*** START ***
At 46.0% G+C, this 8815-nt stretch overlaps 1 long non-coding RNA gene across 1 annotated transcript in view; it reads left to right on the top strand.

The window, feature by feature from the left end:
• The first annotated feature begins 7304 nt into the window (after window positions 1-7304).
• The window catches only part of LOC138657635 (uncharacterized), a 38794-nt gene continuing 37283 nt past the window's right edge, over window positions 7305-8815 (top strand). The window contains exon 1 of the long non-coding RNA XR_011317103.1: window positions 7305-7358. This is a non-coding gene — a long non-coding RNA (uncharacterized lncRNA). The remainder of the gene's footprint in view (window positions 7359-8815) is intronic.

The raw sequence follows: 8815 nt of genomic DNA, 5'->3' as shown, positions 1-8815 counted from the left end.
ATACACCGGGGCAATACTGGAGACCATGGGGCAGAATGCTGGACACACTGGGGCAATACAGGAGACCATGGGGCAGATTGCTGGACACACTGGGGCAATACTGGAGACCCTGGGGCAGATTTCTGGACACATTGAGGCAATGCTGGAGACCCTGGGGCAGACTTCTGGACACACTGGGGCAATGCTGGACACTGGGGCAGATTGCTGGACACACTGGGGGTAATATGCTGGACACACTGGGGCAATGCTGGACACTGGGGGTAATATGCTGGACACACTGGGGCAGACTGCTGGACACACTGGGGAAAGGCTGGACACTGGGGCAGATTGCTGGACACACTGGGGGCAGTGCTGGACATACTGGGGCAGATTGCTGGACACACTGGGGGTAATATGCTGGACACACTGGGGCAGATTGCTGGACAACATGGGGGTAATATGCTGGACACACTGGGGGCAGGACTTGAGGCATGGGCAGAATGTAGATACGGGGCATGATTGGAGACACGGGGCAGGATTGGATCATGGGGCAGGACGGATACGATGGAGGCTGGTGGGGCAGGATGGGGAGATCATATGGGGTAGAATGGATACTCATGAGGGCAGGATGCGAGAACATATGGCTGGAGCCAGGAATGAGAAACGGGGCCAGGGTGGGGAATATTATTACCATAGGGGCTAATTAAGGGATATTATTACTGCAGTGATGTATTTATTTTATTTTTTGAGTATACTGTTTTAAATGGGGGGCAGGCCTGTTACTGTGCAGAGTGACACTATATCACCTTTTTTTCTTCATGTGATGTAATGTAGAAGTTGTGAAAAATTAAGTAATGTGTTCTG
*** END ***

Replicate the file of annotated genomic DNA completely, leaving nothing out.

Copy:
At 46.0% G+C, this 8815-nt stretch overlaps 1 long non-coding RNA gene across 1 annotated transcript in view; it reads left to right on the top strand.

The window, feature by feature from the left end:
• The first annotated feature begins 7304 nt into the window (after window positions 1-7304).
• The window catches only part of LOC138657635 (uncharacterized), a 38794-nt gene continuing 37283 nt past the window's right edge, over window positions 7305-8815 (top strand). The window contains exon 1 of the long non-coding RNA XR_011317103.1: window positions 7305-7358. This is a non-coding gene — a long non-coding RNA (uncharacterized lncRNA). The remainder of the gene's footprint in view (window positions 7359-8815) is intronic.

The raw sequence follows: 8815 nt of genomic DNA, 5'->3' as shown, positions 1-8815 counted from the left end.
ATACACCGGGGCAATACTGGAGACCATGGGGCAGAATGCTGGACACACTGGGGCAATACAGGAGACCATGGGGCAGATTGCTGGACACACTGGGGCAATACTGGAGACCCTGGGGCAGATTTCTGGACACATTGAGGCAATGCTGGAGACCCTGGGGCAGACTTCTGGACACACTGGGGCAATGCTGGACACTGGGGCAGATTGCTGGACACACTGGGGGTAATATGCTGGACACACTGGGGCAATGCTGGACACTGGGGGTAATATGCTGGACACACTGGGGCAGACTGCTGGACACACTGGGGAAAGGCTGGACACTGGGGCAGATTGCTGGACACACTGGGGGCAGTGCTGGACATACTGGGGCAGATTGCTGGACACACTGGGGGTAATATGCTGGACACACTGGGGCAGATTGCTGGACAACATGGGGGTAATATGCTGGACACACTGGGGGCAGGACTTGAGGCATGGGCAGAATGTAGATACGGGGCATGATTGGAGACACGGGGCAGGATTGGATCATGGGGCAGGACGGATACGATGGAGGCTGGTGGGGCAGGATGGGGAGATCATATGGGGTAGAATGGATACTCATGAGGGCAGGATGCGAGAACATATGGCTGGAGCCAGGAATGAGAAACGGGGCCAGGGTGGGGAATATTATTACCATAGGGGCTAATTAAGGGATATTATTACTGCAGTGATGTATTTATTTTATTTTTTGAGTATACTGTTTTAAATGGGGGGCAGGCCTGTTACTGTGCAGAGTGACACTATATCACCTTTTTTTCTTCATGTGATGTAATGTAGAAGTTGTGAAAAATTAAGTAATGTGTTCTG